Wednesday, August 5, 2015
Susan Richards, Managing Director, Steelbridge Solutions, Inc is our guest blogger this week. Susan has extensive experience leading change in organizations and for clients. Susan has been a consultant specializing in the HR space for 20+ years. Her methodology for change management is both simple yet effective. Educate your stakeholders on the change and let them know what to expect before, during and after the change. I am honored to work with Susan on change projects as a learn so much!
In a LinkedIn post about communicating organizational change, Maya Orbach points out that most organizations spend a disproportionate amount of time and energy on leaders and top management. Ideally, every employee is a target for change messages; however, scarce resources usually make that impractical. In that situation, Orbach suggests that companies focus on three important audiences: future leaders, social hubs, and vocal members. These informal groups are influential, and you can count on them to spread the word.
Orbach is spot-on with her priorities, but we would add another critical group—your project team. Just because you've assigned them to your Merger Task Force or entrusted them with your Talent Management Implementation, you can't assume team members have bought in. It's rare that an organization-wide initiative has unanimous support, even at—especially at—the leadership level. When the project moves forward in spite of objections, the naysayers don't automatically climb aboard. They go underground, where they can scuttle your multi-million dollar project faster than a bomb in a battleship.
Since most project teams represent organizational functions and business units, they will most likely be a scaled-down version of your company's political and power structure. If everyone in your organization is happy and cooperative, you can stop reading now. But if the VP of Finance and the Marketing VP clash like stripes and plaid, or if business unit leaders regularly butt heads over strategy and headcount allocations, chances are that their delegates on the project team will be at odds, too.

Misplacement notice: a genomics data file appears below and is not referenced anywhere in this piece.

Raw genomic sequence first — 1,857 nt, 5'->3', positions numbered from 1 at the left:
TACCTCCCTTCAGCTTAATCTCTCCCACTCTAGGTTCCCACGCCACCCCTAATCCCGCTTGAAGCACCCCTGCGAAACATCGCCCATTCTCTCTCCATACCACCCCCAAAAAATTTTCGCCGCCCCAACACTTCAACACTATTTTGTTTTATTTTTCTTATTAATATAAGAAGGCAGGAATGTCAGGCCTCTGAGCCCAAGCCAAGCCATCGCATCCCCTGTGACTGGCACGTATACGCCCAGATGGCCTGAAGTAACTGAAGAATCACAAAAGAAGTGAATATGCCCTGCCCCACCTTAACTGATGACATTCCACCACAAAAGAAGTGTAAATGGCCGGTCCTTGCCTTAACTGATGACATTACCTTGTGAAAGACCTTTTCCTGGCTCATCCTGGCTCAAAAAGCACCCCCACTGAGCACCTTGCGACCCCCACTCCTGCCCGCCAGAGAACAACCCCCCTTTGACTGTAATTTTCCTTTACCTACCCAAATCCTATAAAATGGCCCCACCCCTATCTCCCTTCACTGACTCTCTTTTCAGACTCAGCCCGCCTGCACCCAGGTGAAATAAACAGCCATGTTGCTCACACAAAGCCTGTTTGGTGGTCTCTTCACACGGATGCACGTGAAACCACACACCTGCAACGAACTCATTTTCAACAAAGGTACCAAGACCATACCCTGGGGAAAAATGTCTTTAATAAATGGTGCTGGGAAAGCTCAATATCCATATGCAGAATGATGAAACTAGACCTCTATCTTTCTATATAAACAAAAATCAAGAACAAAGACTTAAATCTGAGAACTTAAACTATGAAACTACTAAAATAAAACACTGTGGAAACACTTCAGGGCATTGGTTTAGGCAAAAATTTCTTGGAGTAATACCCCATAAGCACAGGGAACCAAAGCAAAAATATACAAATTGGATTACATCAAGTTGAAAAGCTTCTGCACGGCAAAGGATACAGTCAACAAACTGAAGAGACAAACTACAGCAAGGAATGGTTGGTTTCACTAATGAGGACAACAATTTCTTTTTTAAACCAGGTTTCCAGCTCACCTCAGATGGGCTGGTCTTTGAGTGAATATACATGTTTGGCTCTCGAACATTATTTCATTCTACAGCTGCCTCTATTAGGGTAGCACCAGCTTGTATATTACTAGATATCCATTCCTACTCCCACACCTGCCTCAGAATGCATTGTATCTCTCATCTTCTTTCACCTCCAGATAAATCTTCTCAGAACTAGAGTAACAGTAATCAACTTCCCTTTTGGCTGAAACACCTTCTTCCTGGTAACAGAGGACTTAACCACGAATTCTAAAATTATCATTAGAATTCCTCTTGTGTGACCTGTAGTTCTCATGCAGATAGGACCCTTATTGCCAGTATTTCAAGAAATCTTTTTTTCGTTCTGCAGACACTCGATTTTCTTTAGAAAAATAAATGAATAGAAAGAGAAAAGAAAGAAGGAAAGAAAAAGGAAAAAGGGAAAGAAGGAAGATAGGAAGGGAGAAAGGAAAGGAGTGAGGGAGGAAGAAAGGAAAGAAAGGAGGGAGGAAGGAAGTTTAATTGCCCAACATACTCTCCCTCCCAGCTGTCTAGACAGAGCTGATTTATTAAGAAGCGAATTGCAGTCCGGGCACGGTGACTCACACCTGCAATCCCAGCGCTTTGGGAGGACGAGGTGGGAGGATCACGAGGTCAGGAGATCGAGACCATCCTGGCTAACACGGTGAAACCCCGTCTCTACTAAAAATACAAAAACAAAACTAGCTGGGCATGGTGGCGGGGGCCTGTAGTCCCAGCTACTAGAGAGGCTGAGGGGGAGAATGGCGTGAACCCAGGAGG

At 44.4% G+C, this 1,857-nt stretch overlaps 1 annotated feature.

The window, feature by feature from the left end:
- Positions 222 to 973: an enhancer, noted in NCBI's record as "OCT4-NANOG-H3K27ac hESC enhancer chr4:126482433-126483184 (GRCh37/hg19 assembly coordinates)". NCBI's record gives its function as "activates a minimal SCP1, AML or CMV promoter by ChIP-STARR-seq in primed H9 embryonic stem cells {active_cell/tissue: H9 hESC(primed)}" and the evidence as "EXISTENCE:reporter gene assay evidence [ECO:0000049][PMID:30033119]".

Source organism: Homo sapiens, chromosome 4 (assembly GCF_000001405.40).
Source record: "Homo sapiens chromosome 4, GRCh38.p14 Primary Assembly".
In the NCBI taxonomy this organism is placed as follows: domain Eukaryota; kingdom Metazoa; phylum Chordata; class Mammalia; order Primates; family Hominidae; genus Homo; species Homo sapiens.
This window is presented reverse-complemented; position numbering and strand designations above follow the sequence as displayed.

Healthy differences and vigorous debate can be constructive, but ugly, open attacks waste time and divert attention from the task at hand. Even worse is covert infighting, when team members pretend to get along while they act as spies for their sponsors. They'll agree to an important decision—until they report back and their boss blows a gasket. Next time you meet, guess what? They will openly disrupt the consensus. They may act as a chronic roadblock, interfering with progress in general, or they may object selectively to any recommendation made by their boss's opponent. In extreme cases, they will keep quiet until it's time to launch, and then sabotage the results.
Intra-team rivalries or disagreements may emerge because sub-teams have different perspectives or competing agendas. For example, the project team is eager to complete tasks and meet deadlines, demonstrating tangible outcomes. The change sub-team, on the other hand, moves more slowly with less tangible results. Other issues relate to team members who may be threatened by the presence of a consultant or even a cross-functional team, especially if the project or initiative encroaches on their area of responsibility. Some members may believe nothing needs to change and their time could be better spent on other activities.
The list goes on…so what can you do? Awareness of the potential problem is critical. Having a project governance structure that includes clear guiding principles and ‘rules of engagement’ for the project team and leadership is a huge step in the right direction. Treating the project team as a separate audience/stakeholder group is another solution, as well as hiring specialists who understand team dynamics and periodically meet with the team to head off developing issues. I would love hear from you. What are you doing to ensure this very important audience is on board for the long haul?